By Ashley Michini, $tand By Me Financial Coach
It’s never too late to take control of your financial situation. Money can be stressful, but you have the power to take small steps that will make a big difference when it comes to your day-to-day finances. Here’s a tip for building a solid personal finance foundation: take good care of your credit score.
Good credit = lower interest rates. If you ever plan to buy a house, get a car loan or apply for insurance, having bad credit score can literally cost you.
Picture two people applying for a 30-year mortgage on a $200,000 home in Delaware. Person 1 has a credit score of 760-850. They get an interest rate of 3.294% and pay an estimated $875 per month, totaling $115,090 in interest paid. Person 2 has a credit score of 620-639. Their interest rate for the same mortgage is 4.875%. Person 2 will pay $1,048 per month on their home, paying $181,030 in total interest over the course of the loan. Person 2 paid $65,940 more for their home than Person 1 due to their lower credit score. This money could have otherwise been used to buy a car, pay for children’s education, save for retirement, etc.
A good credit score also gives you bargaining power. You can ask for a lower interest rate on your credit card or refinance your home, saving you money in the long-run.
Ways to keep your credit score high:
- Make credit card payments on time, and if possible, pay off the whole balance each month.
- Spend no more than 20%-30% of your credit limit on credit cards each month.
- On a $5,000 limit, that’s about $1,000-$1,500 per month—if you anticipate exceeding that, one option is to make multiple payments in a month to compensate. You could also ask for an increase in your credit limit.
- If you have any loans, be sure to pay at least the minimum payments on time, each month.
- If you are unable to make the payment, alert the lender as soon as possible, often they have options for you. Ignoring it will make it worse.
- Don’t borrow more than you can pay back. This may cause you to make late payments which will affect your score negatively.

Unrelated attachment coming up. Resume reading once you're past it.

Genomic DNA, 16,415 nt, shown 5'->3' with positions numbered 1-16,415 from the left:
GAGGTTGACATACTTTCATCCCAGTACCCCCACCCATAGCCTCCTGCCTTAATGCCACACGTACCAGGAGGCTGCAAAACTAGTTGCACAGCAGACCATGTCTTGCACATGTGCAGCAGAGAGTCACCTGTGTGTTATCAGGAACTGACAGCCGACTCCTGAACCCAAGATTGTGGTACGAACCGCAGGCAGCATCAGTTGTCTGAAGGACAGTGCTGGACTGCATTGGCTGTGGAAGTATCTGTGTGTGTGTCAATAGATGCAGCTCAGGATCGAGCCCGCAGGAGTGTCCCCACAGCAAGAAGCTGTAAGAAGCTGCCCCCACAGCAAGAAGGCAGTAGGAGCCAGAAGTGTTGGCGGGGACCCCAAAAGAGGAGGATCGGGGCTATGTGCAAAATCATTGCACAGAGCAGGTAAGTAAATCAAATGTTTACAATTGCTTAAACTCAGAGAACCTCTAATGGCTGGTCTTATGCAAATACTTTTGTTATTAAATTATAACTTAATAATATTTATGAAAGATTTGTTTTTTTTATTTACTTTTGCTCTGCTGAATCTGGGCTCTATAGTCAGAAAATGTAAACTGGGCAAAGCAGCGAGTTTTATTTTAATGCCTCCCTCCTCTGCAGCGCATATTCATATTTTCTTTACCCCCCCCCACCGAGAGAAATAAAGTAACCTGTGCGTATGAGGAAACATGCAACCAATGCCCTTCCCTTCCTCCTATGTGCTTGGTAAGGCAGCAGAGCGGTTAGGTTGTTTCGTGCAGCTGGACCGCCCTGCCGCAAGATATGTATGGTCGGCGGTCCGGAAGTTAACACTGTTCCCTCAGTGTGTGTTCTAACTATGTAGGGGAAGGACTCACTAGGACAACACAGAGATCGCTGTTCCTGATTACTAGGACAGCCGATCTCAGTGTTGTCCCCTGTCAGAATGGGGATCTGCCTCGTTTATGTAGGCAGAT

- Check your credit report annually for incorrect information.
- Pay off any and all fines you accrue, everything from a parking ticket to a library fine is “fair game” to be placed into collections on your credit report.
Credit is a balancing act—you have to use credit in order to build it. It’s a misconception that having no credit is better than opening a line of credit. If you never open a credit card, or take out a loan, you will have no credit history which will limit your ability to apply for a mortgage, or finance big-ticket items in the future.
Each person is entitled to one free credit report from each of the 3 credit bureaus (Experian, TransUnion, and Equifax) per year. Visit http://www.annualcreditreport.com to view yours. If you suspect there is incorrect information on your Credit Report, you have the right to dispute it with the bureaus by virtue of the Fair Credit Reporting Act.
Have questions about your credit report? Don’t let it make you feel overwhelmed. As a $tand By Me Financial Coach, I can work with you to identify strategies to help you boost your credit score, provide resources for you to dispute incorrect information on your credit report, or get you connected to secured financial products to build credit safely. To set up an appointment, contact firstname.lastname@example.org or 302-292-1305 ex. 206.
For more info:
FTC: Building a Better Credit Report http://www.consumer.ftc.gov/articles/pdf-0032-building-a-better-credit-report.pdf
My FICO Mortgage Rate Calculator http://www.myfico.com/myfico/creditcentral/loanrates.aspx.
MoneyWi$e: Good Credit http://www.consumer-action.org/downloads/english/2013_GoodCredit_EN.pdf